The next time we saw the Bushes was at chequers a month or so later.
Is one meant to infer that he began to write on his return from chequers, and was interrupted; or is it a slip?
When will we discover what was really discussed between Cameron and James when they met at chequers in November 2010?
We now know the details of the meetings between Murdoch and Thatcher at her country residence in chequers in 1981.
The day they were arriving, Linda, who was then running chequers, came to see me.
The Romans looked on chequers as barbarous national characteristics, and left them to the Gauls and Britons.
chequers should be avoided unless they express a meaning, as in Scotch tartans.
Come down, pipe; I shall go in the chequers parlour to-night, and play the settled citizen.
In that taste he resembles most of those who go to The chequers.
Come over and 'ave a glass at the chequers, Dan, and then you can go along and see Teddy.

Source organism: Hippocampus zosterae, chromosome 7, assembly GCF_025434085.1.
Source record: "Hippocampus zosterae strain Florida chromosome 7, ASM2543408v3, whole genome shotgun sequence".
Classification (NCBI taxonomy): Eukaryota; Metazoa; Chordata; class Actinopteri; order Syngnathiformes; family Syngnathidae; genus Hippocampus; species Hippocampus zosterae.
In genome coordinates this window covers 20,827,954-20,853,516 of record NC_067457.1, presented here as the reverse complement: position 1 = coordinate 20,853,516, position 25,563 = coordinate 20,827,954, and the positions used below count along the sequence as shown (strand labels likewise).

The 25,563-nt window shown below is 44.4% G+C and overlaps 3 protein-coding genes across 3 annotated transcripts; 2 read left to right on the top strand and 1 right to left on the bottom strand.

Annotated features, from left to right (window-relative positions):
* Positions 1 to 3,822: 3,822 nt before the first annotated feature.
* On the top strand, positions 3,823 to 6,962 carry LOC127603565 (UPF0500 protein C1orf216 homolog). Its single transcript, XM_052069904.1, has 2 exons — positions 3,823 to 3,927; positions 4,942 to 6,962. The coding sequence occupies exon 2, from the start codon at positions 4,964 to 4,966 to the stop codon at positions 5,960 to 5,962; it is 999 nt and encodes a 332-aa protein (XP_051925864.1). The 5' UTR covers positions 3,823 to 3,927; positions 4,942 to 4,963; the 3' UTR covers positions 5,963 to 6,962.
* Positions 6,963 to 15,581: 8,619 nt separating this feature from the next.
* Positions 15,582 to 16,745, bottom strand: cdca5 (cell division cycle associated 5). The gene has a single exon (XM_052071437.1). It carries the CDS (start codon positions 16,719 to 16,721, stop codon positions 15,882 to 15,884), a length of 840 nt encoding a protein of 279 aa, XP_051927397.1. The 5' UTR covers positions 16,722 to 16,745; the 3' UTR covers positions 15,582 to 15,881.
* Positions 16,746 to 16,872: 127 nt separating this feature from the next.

mid-13c., "game of chess (or checkers);" c.1300, "a chessboard, board with 64 squares for playing chess or similar games; a set of chessmen" a shortening of Old French eschequier "chessboard; a game of chess," from Medieval Latin scaccarium (see check (n.)).
Meaning "pattern of squares" is late 14c. Meaning "a man or marker in the game of checkers" is from 1864. British prefers chequer. From late 14c. as "a checked design." The word had earlier senses of "table covered with checked cloth for counting" (late 12c. in Anglo-Latin), a sense also in Old French (see checker (n.2)).
"table covered with a checked cloth," specialized sense of checker (n.1), late 14c. (in Anglo-Latin from c.1300); especially a table for counting money or keeping accounts (revenue reckoned with counters); later extended to "the fiscal department of the English Crown; the Exchequer (mid-14c.; in Anglo-Latin from late 12c.).